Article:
Adams v. Mortgage Electronic Registration Systems, Inc. et al, No. 1:2011cv04263 - Document 20 (N.D. Ga. 2013)

Court Description: ORDER granting Defendants Countrywide Home Loans, Inc. and Bank of America Corporation's 19 Motion for Summary Judgment. The Clerk is directed to enter judgment in favor of Defendants and to close the case. Signed by Judge Richard W. Story on 5/9/2013. (cem)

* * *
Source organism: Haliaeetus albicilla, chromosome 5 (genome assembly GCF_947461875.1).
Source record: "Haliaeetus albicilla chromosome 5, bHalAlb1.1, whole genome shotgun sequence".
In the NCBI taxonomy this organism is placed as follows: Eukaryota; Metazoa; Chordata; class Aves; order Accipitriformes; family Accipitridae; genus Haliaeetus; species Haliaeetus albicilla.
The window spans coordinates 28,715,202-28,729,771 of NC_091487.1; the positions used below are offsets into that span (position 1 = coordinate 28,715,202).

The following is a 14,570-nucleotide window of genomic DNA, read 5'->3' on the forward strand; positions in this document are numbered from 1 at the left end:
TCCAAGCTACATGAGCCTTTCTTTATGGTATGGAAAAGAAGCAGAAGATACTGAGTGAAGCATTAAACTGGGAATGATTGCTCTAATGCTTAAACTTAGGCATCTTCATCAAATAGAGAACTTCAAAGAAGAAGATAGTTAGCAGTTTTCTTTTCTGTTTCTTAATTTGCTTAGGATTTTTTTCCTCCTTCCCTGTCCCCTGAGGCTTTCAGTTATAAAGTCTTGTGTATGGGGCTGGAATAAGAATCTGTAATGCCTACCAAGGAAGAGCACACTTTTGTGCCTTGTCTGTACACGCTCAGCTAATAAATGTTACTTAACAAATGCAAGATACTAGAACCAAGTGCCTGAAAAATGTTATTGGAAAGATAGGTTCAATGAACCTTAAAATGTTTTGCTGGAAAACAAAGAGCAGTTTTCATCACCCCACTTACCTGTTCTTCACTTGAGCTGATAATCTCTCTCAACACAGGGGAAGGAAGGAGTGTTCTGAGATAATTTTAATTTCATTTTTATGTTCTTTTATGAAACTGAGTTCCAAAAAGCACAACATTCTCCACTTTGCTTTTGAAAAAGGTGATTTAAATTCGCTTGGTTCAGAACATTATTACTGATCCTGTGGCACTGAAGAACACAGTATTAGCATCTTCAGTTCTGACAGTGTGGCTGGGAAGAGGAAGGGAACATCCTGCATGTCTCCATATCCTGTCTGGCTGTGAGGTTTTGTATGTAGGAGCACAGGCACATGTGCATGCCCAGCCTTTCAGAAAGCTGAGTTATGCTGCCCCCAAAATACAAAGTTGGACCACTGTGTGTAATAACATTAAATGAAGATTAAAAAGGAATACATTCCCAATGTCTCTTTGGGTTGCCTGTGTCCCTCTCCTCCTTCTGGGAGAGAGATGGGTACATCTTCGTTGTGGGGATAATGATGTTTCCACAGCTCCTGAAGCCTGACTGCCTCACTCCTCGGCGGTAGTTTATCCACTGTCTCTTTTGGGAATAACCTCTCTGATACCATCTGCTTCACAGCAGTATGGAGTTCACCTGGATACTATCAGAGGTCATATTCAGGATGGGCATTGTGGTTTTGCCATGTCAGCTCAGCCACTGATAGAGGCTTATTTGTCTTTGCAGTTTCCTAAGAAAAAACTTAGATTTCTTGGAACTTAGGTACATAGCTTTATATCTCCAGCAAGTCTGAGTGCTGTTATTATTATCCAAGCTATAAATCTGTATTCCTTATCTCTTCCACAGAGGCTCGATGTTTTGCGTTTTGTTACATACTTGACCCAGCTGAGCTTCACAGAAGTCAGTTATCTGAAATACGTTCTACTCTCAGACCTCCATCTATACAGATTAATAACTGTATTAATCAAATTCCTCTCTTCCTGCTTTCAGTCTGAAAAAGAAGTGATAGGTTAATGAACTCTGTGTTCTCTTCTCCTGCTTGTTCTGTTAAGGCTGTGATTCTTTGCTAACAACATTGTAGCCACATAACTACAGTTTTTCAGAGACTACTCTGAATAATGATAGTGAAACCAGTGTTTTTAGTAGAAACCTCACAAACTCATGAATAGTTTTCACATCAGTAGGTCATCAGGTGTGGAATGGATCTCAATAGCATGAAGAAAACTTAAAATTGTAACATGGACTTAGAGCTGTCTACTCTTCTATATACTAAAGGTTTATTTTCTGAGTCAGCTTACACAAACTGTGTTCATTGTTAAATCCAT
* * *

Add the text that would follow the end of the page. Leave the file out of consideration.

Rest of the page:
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Adams v. Mortgage Electronic Registration Systems, Inc. et al Doc. 20 IN THE UNITED STATES DISTRICT COURT FOR THE NORTHERN DISTRICT OF GEORGIA ATLANTA DIVISION JOYCELYN ADAMS, Plaintiff, v. COUNTRYWIDE HOME LOANS INC. and BANK OF AMERICA CORPORATION, Defendants. : : : : : : : : : : : CIVIL ACTION NO. 1:11-CV-04263-RWS ORDER This case comes before the Court on Defendants Countrywide Home Loans Inc. (“Countrywide”) and Bank of America Corporation’s (“BOA”) Motion for Summary Judgment [19]. After a review of the record, the Court enters the following Order. Background As an initial matter, Plaintiff has failed to respond to Defendants Countrywide and BOA’s Motion for Summary Judgment [19] or Statement of Material Facts [19-2]. The Statement of Material Facts (“SMF”) is therefore deemed admitted. LR 56.1(B)(2)(a)(2) (“This Court will deem each of the movant’s facts as admitted unless the respondent: (i) directly refutes the AO 72A (Rev.8/82) Dockets.Justia.com movant’s fact with concise responses supported by specific citations to evidence (including page or paragraph number); (ii) states a valid objection to the admissibility of the movant’s fact; or (iii) points out that the movant’s citation does not support the movant’s fact or that the movant’s fact is not material or otherwise has failed to comply with the provisions set out in LR 56.1 B.(1).”). The facts set out by Defendants Countrywide and BOA are now relied upon by the Court. Plaintiff Joycelyn Adams filed this suit against Defendants Countrywide and BOA, as well as Mortgage Electronic Registration Systems Inc. (“MERS”) and the Bank of New York Mellon (“BNY Mellon”),1 asserting claims for relief following the foreclosure of her home, located at 3718 Burling Ridge, Lithonia, Georgia 30038 (the “Property”). (SMF, Dkt. [19-2] ¶ 1.) On March 28, 2005, Plaintiff entered into a loan agreement with Countrywide in the principal amount of $202,500.00 (the “Loan”) and executed a security deed conveying the Property to MERS as nominee for Countrywide (the “Security Deed”). (Id. ¶ 2.) In 2006, Plaintiff fell behind on her payments on the Loan, and on February 5, 2007, Plaintiff and her then-husband executed a Loan Modification 1 MERS and BNY Mellon are no longer parties to this action. (See Order, Dkt. [18] (dismissing all claims against MERS and BNY Mellon).) 2 AO 72A (Rev.8/82) Agreement with Countrywide (the “Modification Agreement”), which adjusted the total indebtedness to $208,565.93 with monthly payments of $1,813.94. (Id. ¶¶ 3-4.) On June 29, 2011, MERS assigned the Security Deed to BNY Mellon, FKA the Bank of New York as Trustee for the Certificateholders of the CWABS, Inc., Asset-backed Certificates, Series 2005-4 (the “Assignment”). (Id. ¶ 5.) On September 27, 2011, MERS executed a Corrective Transfer and Assignment of the Security Deed to BNY Mellon (the “Corrective Assignment”). (Id. ¶ 6.) Plaintiff stopped making her scheduled payments on the Loan after January 19, 2011. (Id. ¶¶ 7-8.) Plaintiff made one payment on the Loan on August 22, 2011, in the amount of $515.48. (Id. ¶ 8.) Pursuant to the terms in the Security Deed, BNY Mellon foreclosed on the Property on November 1, 2011. (Id. ¶ 9.) At the time of foreclosure, BOA was the servicer of the Security Deed. (Id. ¶ 10.) On November 7, 2011, Plaintiff filed a pro se action in the Superior Court of DeKalb County, seeking to set aside the foreclosure. On December 9, 2011, Defendants timely removed the case to this Court and filed a Motion to Dismiss by Special Appearance [2] for failure to state a claim upon which relief can be granted, pursuant to Federal Rule of Civil Procedure (“Rule”) 12(b)(6). 3 AO 72A (Rev.8/82) Plaintiff subsequently retained counsel and moved for an extension of time to file a motion for leave to amend her Complaint, which the Court granted on January 26, 2012. (Order, Dkt. [7].) On January 30, 2012, Plaintiff filed her Motion for Leave to Amend the Complaint [8], which the Court granted in part and denied in part (Order, Dkt. [11]). Plaintiff, having been granted leave to re-plead certain claims with greater particularity, filed an Amended Complaint [12]. Plaintiff’s Amended Complaint asserted nine counts: breach of contract (Count I), breach of implied covenant of good faith and fair dealing (Count II), fraudulent misrepresentation (Count III), negligent misrepresentation (Count IV), wrongful foreclosure (Count V), accounting (Count VI), declaratory and injunctive relief (Count VII), punitive damages (Count VIII), and attorneys’ fees (Count IX). On May 8, 2012, Defendants moved to dismiss [14]. On October 17, 2012, the Court dismissed certain claims and parties from Plaintiff’s Amended Complaint. (Order, Dkt. [18].) The Court granted the Motion to Dismiss against MERS and BNY Mellon, leaving only claims against Countrywide and BOA for breach of contract (Count I), breach of implied duty of good faith and fair dealing (Count II), negligent misrepresentations (Count IV), and wrongful foreclosure (Count V). On February 15, 2013, Countrywide and BOA 4 AO 72A (Rev.8/82) (hereinafter, “Defendants”) filed the Motion for Summary Judgment [19] that is currently before the Court. Plaintiff has filed no response. Because Plaintiff failed to respond, under Local Rule 7.1(B), Defendants’ motion is deemed unopposed. Discussion I. Legal Standard Rule 56 requires that summary judgment be granted “if the movant shows that there is no genuine dispute as to any material fact and the movant is entitled to judgment as a matter of law.” FED. R. CIV. P. 56(a). “The moving party bears ‘the initial responsibility of informing the . . . court of the basis for its motion, and identifying those portions of the pleadings, depositions, answers to interrogatories, and admissions on file, together with the affidavits, if any, which it believes demonstrate the absence of a genuine issue of material fact.’” Hickson Corp. v. N. Crossarm Co., 357 F.3d 1256, 1259 (11th Cir. 2004) (quoting Celotex Corp. v. Catrett, 477 U.S. 317, 323 (1986) (internal quotations omitted)). Where the moving party makes such a showing, the burden shifts to the non-movant, who must go beyond the pleadings and present affirmative evidence to show that a genuine issue of material fact does exist. Anderson v. Liberty Lobby, Inc., 477 U.S. 242, 257 (1986). The applicable substantive law 5 AO 72A (Rev.8/82) identifies which facts are material; a fact is not material if a dispute over that fact will not affect the outcome of the suit under the governing law. Id. at 248. An issue is genuine when the evidence is such that a reasonable jury could return a verdict for the non-moving party. Id. at 249-50. In resolving a motion for summary judgment, the court must view all evidence and draw all reasonable inferences in the light most favorable to the non-moving party. Patton v. Triad Guar. Ins. Corp., 277 F.3d 1294, 1296 (11th Cir. 2002). But, the court is bound only to draw those inferences which are reasonable. “Where the record taken as a whole could not lead a rational trier of fact to find for the non-moving party, there is no genuine issue for trial.” Allen v. Tyson Foods, Inc., 121 F.3d 642, 646 (11th Cir. 1997) (quoting Matsushita Elec. Indus. Co. v. Zenith Radio Corp., 475 U.S. 574, 587 (1986)). “If the evidence is merely colorable, or is not significantly probative, summary judgment may be granted.” Anderson, 477 U.S. at 249-50 (internal citations omitted); see also Matsushita, 475 U.S. at 586 (once the moving party has met its burden under [Rule 56], the non-moving party “must do more than simply show there is some metaphysical doubt as to the material facts”). 6 AO 72A (Rev.8/82) II. Analysis Using the foregoing legal framework, the Court considers whether Defendants are entitled to judgment as a matter of law on Plaintiff’s claims. A. Breach of Contract (Count I) In what remains of Count I of the Amended Complaint, Plaintiff alleges breach of contract by Defendants. (Am. Compl., Dkt. [12] ¶¶ 17-21.) In support of this claim, Plaintiff alleges that Defendants breached the terms of the Loan agreement by “using the threat of foreclosure to require that Plaintiff make monthly payments in excess [of] what was required [in] the Note.” (Id. ¶ 18.) Under Georgia law, the essential elements of a breach of contract claim are “(1) breach and (2) the resultant damages (3) to the party who has the right to complain about the contract being broken.” St. James Entm’t LLC v. Crofts, 837 F. Supp. 2d 1283, 1289 (N.D. Ga. 2011) (quoting Kuritzky v. Emory Univ., 669 S.E.2d 179, 181 (Ga. App. 2008)). In this case, the undisputed facts show that Plaintiff entered into a Modification Agreement with Defendants, which adjusted her monthly payment on the Loan to $1,813.94. (SMF, Dkt. [19-2] ¶ 5.) The undisputed facts further show that Plaintiff then failed to make the required payments on her Loan after January 2011. (Id. ¶¶ 7-8.) Plaintiff has 7 AO 72A (Rev.8/82) put forward no evidence to support her allegation that Defendants breached the Loan agreement by “using the threat of foreclosure to require that Plaintiff make monthly payments in excess [of] what was required [in] the Note.” Nor has Plaintiff put forward evidence showing that Defendants breached the Loan agreement in any other way. Defendants’ Motion for Summary Judgment therefore is GRANTED on Count I. B. Breach of Implied Duty of Good Faith and Fair Dealing (Count II) In Count II, Plaintiff alleges that Defendants breached an implied duty of good faith and fair dealing by “using the threat of foreclosure and the promise of a permanent loan modification” to require Plaintiff to make monthly payments “in excess [of] what was required [in] the Note.” (Am. Compl., Dkt. [12] ¶¶ 22-24.) “[U]nder Georgia law, a claim for breach of the duty of good faith and fair dealing cannot stand as an independent cause of action apart from an underlying claim for breach of contract.” Irving v. Bank of Am., 497 F. App’x 928, 930 (11th Cir. 2012) (citing Alan's of Atlanta, Inc. v. Minolta Corp., 903 F.2d 1414, 1429 (11th Cir.1990); Onbrand Media v. Codex Consulting, Inc., 687 S.E.2d 168, 174 (Ga. App. 2009)). “General allegations of breach of the implied duty of good faith and fair dealing not tied to a specific contract provision are not actionable.” Am. Casual Dining, L.P. v. Moe's Sw. Grill, 8 AO 72A (Rev.8/82) L.L.C., 426 F. Supp. 2d 1356, 1370 (N.D. Ga. 2006) (citing Alan's of Atlanta, Inc., 903 F.2d at 1429). Simply put, “to state a claim for breach of the implied covenant, the plaintiff must be found to have stated a claim for breach of contract (since the implied covenant cannot be breached independently of an express contract term).” Clark v. Aaron's, Inc., 1:11-CV-04283-RWS, 2012 WL 4468747, at *4 (N.D. Ga. Sept. 26, 2012). The Court found in Part II.A., supra, that Plaintiff failed to establish the elements of a claim for breach of contract. Absent a specific, actionable breach of contract claim, Plaintiff’s claim for breach of implied covenant of good faith and fair dealing must fail. As such, Defendants’ Motion for Summary Judgment is GRANTED on Count II. C. Negligent Misrepresentation (Count IV) In Count IV, Plaintiff alleges that Defendants negligently and falsely misrepresented to Plaintiff that “Plaintiff was required to make monthly payments in excess [of] what was required [in] the Note” in order to “keep her loan in good standing and to be considered for a permanent loan modification.” (Am. Compl., Dkt. [12] ¶¶ 31-34.) A successful claim of negligent misrepresentation requires a plaintiff to establish: “(1) the defendant negligently supplied false information to foreseeable persons, known or unknown; (2) such 9 AO 72A (Rev.8/82) persons reasonably relied upon that information; and (3) economic injury proximately resulted from that reliance.” Am. Casual Dining, L.P., 426 F. Supp. 2d at 1365-66 (citing MacIntyre & Edwards, Inc. v. Rich, 599 S.E.2d 15, 19 n. 14 (Ga. App. 2004)). As stated above, Plaintiff has provided no evidence to support her allegation that the Defendants supplied false information regarding Plaintiff’s required payments. Nor has Plaintiff provided evidence that she relied upon false information to her detriment. Defendants’ Motion for Summary Judgment is GRANTED on Count IV. D. Wrongful Foreclosure (Count V) In Count V, Plaintiff alleges Defendants foreclosed on the Property “notwithstanding the fact that Plaintiff was not in arrears at the time she began receiving statutory foreclosure notices.” (Am. Compl., Dkt. [12] ¶¶ 35-37.) To prevail on a claim for wrongful foreclosure, a plaintiff must “establish a legal duty owed to it by the foreclosing party, a breach of that duty, a causal connection between the breach of that duty and the injury it sustained, and damages.” Heritage Creek Dev. Corp. v. Colonial Bank, 601 S.E.2d 842, 844 (Ga. Ct. App. 2004). Plaintiff has failed to provide any evidence to establish these elements. Moreover, the undisputed evidence shows that Plaintiff made 10 AO 72A (Rev.8/82) only one payment on the Loan since January 2011 (SMF, Dkt. [19-2] ¶¶ 7-8) and thus was in default at the time of the foreclosure. Defendants’ Motion for Summary Judgment is GRANTED on Count V. Conclusion Based on the foregoing, Countrywide Home Loans, Inc. and Bank of America Corporation’s Motion for Summary Judgment [19] is GRANTED. The Clerk is directed to enter judgment in favor of Defendants and to close the case. SO ORDERED, this 9th day of May, 2013. _______________________________ RICHARD W. STORY UNITED STATES DISTRICT JUDGE 11 AO 72A (Rev.8/82)